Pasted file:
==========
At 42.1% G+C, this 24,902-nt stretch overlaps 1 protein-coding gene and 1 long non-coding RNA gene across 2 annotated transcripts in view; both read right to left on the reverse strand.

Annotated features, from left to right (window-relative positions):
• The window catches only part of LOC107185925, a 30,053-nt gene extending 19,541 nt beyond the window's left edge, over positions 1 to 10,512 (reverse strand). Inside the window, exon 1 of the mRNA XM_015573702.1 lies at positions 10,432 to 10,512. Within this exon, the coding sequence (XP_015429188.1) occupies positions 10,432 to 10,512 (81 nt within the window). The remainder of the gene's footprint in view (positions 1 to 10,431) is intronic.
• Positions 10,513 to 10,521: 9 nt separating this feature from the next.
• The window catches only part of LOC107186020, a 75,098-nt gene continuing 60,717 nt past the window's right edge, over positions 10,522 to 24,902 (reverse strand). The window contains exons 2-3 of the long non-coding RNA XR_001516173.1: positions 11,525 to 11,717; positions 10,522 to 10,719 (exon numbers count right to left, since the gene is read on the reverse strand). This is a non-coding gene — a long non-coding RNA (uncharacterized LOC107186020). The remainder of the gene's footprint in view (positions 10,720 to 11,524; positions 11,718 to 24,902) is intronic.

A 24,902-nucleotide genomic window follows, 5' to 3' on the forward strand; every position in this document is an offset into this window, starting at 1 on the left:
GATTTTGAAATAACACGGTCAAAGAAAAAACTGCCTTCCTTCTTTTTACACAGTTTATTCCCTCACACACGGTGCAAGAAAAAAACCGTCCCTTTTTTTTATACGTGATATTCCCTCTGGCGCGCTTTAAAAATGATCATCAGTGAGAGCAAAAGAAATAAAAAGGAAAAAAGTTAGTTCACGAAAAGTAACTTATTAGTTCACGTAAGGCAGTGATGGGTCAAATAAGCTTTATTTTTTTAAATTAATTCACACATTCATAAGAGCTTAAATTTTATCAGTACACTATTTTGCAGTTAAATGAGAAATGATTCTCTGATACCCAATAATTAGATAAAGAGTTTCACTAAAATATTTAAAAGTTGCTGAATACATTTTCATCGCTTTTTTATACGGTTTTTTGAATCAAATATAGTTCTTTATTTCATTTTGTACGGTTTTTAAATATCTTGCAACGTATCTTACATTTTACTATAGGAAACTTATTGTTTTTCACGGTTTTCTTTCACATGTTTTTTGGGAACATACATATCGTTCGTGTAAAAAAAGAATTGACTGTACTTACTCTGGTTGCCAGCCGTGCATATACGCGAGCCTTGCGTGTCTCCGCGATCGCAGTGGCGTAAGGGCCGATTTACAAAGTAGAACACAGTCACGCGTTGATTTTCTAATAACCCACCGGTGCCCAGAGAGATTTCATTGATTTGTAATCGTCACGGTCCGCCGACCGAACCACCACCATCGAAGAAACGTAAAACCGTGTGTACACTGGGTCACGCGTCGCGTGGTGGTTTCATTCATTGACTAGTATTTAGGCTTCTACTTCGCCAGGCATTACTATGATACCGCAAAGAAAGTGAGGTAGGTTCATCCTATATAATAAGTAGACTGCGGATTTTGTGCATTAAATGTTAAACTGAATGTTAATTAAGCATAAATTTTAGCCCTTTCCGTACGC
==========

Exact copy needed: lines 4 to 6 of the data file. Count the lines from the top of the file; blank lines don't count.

• Positions 10,513 to 10,521: 9 nt separating this feature from the next.
• The window catches only part of LOC107186020, a 75,098-nt gene continuing 60,717 nt past the window's right edge, over positions 10,522 to 24,902 (reverse strand). The window contains exons 2-3 of the long non-coding RNA XR_001516173.1: positions 11,525 to 11,717; positions 10,522 to 10,719 (exon numbers count right to left, since the gene is read on the reverse strand). This is a non-coding gene — a long non-coding RNA (uncharacterized LOC107186020). The remainder of the gene's footprint in view (positions 10,720 to 11,524; positions 11,718 to 24,902) is intronic.

A 24,902-nucleotide genomic window follows, 5' to 3' on the forward strand; every position in this document is an offset into this window, starting at 1 on the left: